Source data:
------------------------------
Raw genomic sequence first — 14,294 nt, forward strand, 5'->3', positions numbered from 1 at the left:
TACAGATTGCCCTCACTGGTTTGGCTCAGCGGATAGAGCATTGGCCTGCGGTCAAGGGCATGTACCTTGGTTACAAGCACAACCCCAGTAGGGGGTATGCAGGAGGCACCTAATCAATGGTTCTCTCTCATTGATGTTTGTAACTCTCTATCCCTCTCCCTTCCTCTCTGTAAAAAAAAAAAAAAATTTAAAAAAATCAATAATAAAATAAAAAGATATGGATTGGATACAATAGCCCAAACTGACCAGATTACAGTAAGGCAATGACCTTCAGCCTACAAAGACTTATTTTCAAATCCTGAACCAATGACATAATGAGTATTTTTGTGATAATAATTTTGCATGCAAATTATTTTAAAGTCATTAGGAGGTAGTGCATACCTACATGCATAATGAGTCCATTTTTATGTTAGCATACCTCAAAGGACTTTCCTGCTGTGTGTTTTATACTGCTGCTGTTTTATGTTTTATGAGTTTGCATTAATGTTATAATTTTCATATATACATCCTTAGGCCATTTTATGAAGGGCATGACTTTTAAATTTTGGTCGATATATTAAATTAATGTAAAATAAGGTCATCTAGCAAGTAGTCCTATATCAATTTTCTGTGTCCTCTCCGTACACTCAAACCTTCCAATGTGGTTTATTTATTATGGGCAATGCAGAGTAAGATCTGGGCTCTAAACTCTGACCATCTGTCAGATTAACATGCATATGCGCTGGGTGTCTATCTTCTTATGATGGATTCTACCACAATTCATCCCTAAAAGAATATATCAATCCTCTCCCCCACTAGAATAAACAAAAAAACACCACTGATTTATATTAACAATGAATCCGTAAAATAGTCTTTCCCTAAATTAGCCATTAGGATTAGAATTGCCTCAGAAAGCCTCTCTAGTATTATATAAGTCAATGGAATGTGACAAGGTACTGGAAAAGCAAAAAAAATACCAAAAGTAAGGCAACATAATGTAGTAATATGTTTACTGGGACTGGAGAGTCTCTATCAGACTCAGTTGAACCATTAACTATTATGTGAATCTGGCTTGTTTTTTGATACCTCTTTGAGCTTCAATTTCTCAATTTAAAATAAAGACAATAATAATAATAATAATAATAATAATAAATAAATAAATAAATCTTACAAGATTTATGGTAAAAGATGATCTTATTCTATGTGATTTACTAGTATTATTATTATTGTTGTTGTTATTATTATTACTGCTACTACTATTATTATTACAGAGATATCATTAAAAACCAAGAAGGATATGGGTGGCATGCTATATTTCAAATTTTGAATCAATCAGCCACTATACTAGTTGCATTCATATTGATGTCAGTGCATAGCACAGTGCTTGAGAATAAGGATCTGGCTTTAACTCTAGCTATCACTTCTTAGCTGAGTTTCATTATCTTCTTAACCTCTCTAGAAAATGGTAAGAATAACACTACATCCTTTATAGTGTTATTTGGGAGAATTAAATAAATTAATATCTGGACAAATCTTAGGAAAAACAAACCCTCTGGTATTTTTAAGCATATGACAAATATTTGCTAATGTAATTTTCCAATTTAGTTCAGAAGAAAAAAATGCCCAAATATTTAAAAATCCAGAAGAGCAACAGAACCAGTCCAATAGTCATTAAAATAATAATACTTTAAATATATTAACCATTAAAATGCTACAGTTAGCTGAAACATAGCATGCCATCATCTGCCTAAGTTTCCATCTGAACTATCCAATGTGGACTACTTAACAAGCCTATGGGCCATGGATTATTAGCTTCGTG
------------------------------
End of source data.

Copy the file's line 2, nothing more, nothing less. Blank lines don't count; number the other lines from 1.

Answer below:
TACAGATTGCCCTCACTGGTTTGGCTCAGCGGATAGAGCATTGGCCTGCGGTCAAGGGCATGTACCTTGGTTACAAGCACAACCCCAGTAGGGGGTATGCAGGAGGCACCTAATCAATGGTTCTCTCTCATTGATGTTTGTAACTCTCTATCCCTCTCCCTTCCTCTCTGTAAAAAAAAAAAAAAATTTAAAAAAATCAATAATAAAATAAAAAGATATGGATTGGATACAATAGCCCAAACTGACCAGATTACAGTAAGGCAATGACCTTCAGCCTACAAAGACTTATTTTCAAATCCTGAACCAATGACATAATGAGTATTTTTGTGATAATAATTTTGCATGCAAATTATTTTAAAGTCATTAGGAGGTAGTGCATACCTACATGCATAATGAGTCCATTTTTATGTTAGCATACCTCAAAGGACTTTCCTGCTGTGTGTTTTATACTGCTGCTGTTTTATGTTTTATGAGTTTGCATTAATGTTATAATTTTCATATATACATCCTTAGGCCATTTTATGAAGGGCATGACTTTTAAATTTTGGTCGATATATTAAATTAATGTAAAATAAGGTCATCTAGCAAGTAGTCCTATATCAATTTTCTGTGTCCTCTCCGTACACTCAAACCTTCCAATGTGGTTTATTTATTATGGGCAATGCAGAGTAAGATCTGGGCTCTAAACTCTGACCATCTGTCAGATTAACATGCATATGCGCTGGGTGTCTATCTTCTTATGATGGATTCTACCACAATTCATCCCTAAAAGAATATATCAATCCTCTCCCCCACTAGAATAAACAAAAAAACACCACTGATTTATATTAACAATGAATCCGTAAAATAGTCTTTCCCTAAATTAGCCATTAGGATTAGAATTGCCTCAGAAAGCCTCTCTAGTATTATATAAGTCAATGGAATGTGACAAGGTACTGGAAAAGCAAAAAAAATACCAAAAGTAAGGCAACATAATGTAGTAATATGTTTACTGGGACTGGAGAGTCTCTATCAGACTCAGTTGAACCATTAACTATTATGTGAATCTGGCTTGTTTTTTGATACCTCTTTGAGCTTCAATTTCTCAATTTAAAATAAAGACAATAATAATAATAATAATAATAATAATAAATAAATAAATAAATCTTACAAGATTTATGGTAAAAGATGATCTTATTCTATGTGATTTACTAGTATTATTATTATTGTTGTTGTTATTATTATTACTGCTACTACTATTATTATTACAGAGATATCATTAAAAACCAAGAAGGATATGGGTGGCATGCTATATTTCAAATTTTGAATCAATCAGCCACTATACTAGTTGCATTCATATTGATGTCAGTGCATAGCACAGTGCTTGAGAATAAGGATCTGGCTTTAACTCTAGCTATCACTTCTTAGCTGAGTTTCATTATCTTCTTAACCTCTCTAGAAAATGGTAAGAATAACACTACATCCTTTATAGTGTTATTTGGGAGAATTAAATAAATTAATATCTGGACAAATCTTAGGAAAAACAAACCCTCTGGTATTTTTAAGCATATGACAAATATTTGCTAATGTAATTTTCCAATTTAGTTCAGAAGAAAAAAATGCCCAAATATTTAAAAATCCAGAAGAGCAACAGAACCAGTCCAATAGTCATTAAAATAATAATACTTTAAATATATTAACCATTAAAATGCTACAGTTAGCTGAAACATAGCATGCCATCATCTGCCTAAGTTTCCATCTGAACTATCCAATGTGGACTACTTAACAAGCCTATGGGCCATGGATTATTAGCTTCGTG